In Storytelling, students use computer science to tell fun and interactive stories. Storytelling emphasizes creativity by encouraging club members to tell a unique story each day.
In Friends, students are encouraged to sign up with a friend or make a new friend in the club. Friends emphasizes teamwork by allowing club members to tell the story of how their friendship started and imagine a company together.
In Fashion & Design, students learn how computer science and technology are used in the fashion industry while building fashion-themed programs, like a fashion walk, a stylist tool, and a pattern maker.
In Art, students create animations, interactive artwork, photograph filters, and other exciting, artistic projects.
In Social Media, students create fun social media style applications and games while learning about the computer science concepts that enable these programs to work.
In Sports, students use computer science to simulate extreme sports, make their own fitness gadget commercial, and create commentary for a big sporting event.
In Music & Sound, students use the computer to play musical notes, create a music video, and build an interactive music display while learning how programming is used to create music.
In Game Design, students learn basic video game coding concepts by making different types of games, including racing, platform, launching, and more!
Students create fun and complex animated projects. This is an advanced curriculum, which means it teaches new concepts that are recommended for students who have already participated in at least two other CS First themes.
In this sample activity students animate an ocean wave to create a setting, then tell a story that takes place on the high seas.
In this sample activity students tell a story using the characters from Cartoon Network’s "The Amazing World of Gumball."
Be a designer and programmer – bring the Google logo to life using code.
Hello and Welcome to Day 3 of Google CS First Scratch Art!
Today, you will create a project in which a famous painting comes to life. To do this, you’ll learn about an important computer science concept: events!
In computer science, an event is something that causes an action to happen.
An event can be pressing a key on your keyboard, clicking a sprite, or many other things.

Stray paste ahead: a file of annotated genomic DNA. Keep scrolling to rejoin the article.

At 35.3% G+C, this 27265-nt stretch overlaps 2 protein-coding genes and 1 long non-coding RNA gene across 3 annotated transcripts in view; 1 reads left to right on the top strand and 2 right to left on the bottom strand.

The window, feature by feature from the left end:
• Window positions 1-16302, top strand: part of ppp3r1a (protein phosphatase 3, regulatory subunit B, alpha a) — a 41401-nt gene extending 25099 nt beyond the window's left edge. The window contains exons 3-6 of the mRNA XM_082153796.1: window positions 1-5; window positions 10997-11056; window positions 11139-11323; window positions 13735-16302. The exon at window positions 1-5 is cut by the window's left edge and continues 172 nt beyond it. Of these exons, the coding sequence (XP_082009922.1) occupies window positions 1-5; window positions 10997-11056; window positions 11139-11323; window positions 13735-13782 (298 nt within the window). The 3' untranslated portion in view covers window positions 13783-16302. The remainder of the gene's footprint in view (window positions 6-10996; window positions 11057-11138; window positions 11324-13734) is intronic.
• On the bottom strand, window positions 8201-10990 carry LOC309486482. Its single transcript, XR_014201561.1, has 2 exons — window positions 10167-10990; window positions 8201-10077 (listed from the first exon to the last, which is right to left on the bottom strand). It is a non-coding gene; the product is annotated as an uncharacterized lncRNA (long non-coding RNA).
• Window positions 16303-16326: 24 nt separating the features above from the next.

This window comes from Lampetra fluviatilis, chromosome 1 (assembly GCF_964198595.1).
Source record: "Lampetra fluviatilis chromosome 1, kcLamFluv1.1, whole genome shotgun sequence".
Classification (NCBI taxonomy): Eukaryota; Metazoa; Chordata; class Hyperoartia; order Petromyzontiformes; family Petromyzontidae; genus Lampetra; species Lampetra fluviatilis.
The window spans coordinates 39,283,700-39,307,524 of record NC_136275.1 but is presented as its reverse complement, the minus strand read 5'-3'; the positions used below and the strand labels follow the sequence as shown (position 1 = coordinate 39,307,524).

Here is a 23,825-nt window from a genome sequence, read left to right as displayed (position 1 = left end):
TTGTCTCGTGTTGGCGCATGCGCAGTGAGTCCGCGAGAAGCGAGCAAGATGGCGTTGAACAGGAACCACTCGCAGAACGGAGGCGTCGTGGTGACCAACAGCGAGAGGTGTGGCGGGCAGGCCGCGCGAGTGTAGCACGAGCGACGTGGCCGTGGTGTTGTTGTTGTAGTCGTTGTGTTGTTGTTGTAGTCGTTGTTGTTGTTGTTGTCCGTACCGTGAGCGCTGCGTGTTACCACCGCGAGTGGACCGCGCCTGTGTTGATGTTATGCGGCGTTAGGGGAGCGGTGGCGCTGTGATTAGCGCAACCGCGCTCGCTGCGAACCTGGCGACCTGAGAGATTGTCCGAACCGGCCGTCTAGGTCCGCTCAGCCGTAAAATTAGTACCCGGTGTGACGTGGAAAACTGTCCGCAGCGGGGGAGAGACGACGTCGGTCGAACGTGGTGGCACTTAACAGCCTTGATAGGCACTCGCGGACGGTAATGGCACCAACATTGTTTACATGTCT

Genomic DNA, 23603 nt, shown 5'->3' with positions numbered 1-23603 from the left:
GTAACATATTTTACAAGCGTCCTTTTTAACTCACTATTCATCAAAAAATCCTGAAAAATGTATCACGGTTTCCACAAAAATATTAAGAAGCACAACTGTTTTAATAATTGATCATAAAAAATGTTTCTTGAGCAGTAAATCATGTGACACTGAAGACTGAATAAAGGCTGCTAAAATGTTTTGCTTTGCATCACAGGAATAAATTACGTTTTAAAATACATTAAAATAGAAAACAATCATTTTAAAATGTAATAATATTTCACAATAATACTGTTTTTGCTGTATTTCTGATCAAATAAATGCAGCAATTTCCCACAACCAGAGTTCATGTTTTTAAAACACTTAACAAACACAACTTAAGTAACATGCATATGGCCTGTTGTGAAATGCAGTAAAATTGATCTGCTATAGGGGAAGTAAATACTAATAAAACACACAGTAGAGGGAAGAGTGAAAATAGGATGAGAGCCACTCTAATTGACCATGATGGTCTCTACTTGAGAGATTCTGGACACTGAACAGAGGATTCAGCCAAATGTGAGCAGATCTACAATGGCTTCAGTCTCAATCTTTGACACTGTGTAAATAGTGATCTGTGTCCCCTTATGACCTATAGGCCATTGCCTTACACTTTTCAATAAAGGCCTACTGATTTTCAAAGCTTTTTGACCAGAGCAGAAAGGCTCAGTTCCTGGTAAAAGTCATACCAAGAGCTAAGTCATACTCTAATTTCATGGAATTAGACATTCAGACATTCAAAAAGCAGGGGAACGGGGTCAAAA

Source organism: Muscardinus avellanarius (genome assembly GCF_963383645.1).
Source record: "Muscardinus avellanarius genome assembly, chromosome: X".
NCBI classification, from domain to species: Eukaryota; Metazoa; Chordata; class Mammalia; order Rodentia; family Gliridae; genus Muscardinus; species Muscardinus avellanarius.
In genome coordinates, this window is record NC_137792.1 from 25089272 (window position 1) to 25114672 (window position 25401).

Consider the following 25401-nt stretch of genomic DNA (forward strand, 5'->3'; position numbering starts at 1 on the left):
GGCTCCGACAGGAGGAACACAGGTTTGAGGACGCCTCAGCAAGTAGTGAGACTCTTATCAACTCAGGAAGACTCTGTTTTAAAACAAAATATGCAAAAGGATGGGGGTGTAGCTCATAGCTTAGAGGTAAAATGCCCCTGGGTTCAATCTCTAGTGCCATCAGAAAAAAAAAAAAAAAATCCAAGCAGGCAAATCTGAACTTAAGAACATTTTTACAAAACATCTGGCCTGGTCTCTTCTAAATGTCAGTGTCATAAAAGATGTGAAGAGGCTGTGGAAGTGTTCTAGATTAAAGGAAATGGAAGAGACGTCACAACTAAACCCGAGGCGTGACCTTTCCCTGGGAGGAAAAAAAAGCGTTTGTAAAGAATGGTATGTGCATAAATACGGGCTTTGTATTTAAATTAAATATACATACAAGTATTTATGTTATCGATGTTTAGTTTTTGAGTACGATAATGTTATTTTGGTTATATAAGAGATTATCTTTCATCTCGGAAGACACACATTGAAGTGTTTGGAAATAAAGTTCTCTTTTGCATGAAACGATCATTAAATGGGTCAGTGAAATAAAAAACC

You’ve actually used events before. Last club day, when you made the animation start by clicking the green flag, you used an event! Artists use events to allow viewers to do more than just look at art - they invite the audience to become a part of it.
When people step on the circles in this art piece, for example, they change the colors of the circles. When a hand moves over this canvas, the program generates lines. You react to events, too.
When your alarm clock rings, you wake up. When your friend calls your name, you look up and pay attention. In today’s project, you will create events that make the characters in paintings talk when someone clicks on them. You will use computer science to make well-known paintings come to life and help people see art in a whole new way. In this video, you’ll learn how to sign into Scratch and remix a starter project. This video will walk you through the steps, then you’ll try them on your own.
To start, choose which painting to make interactive: American Gothic, The Scream, a Kuniyoshi woodcut where the faces can be looked at in any direction, or Dido Elizabeth Belle. Click the link for the painting you chose to open the starter project. This example will use American Gothic, but you can choose any painting you like.
Then, click the “Remix” button in the upper right. Sign in to Scratch using the information from your CS First club passport. You have now created a copy of the starter project that you can work with! Now, it’s your turn: Choose a starter project to remix, then click on its link next to the video to open it.
Remix the starter project, and finally, Sign in to Scratch using the information in your CS First club passport.
After you finish these three steps, switch back to this CS First tab and click the green arrow to move on to the next video. Remember, if you have a question, you can always look back in the video, hint sheet, or ask a neighbor.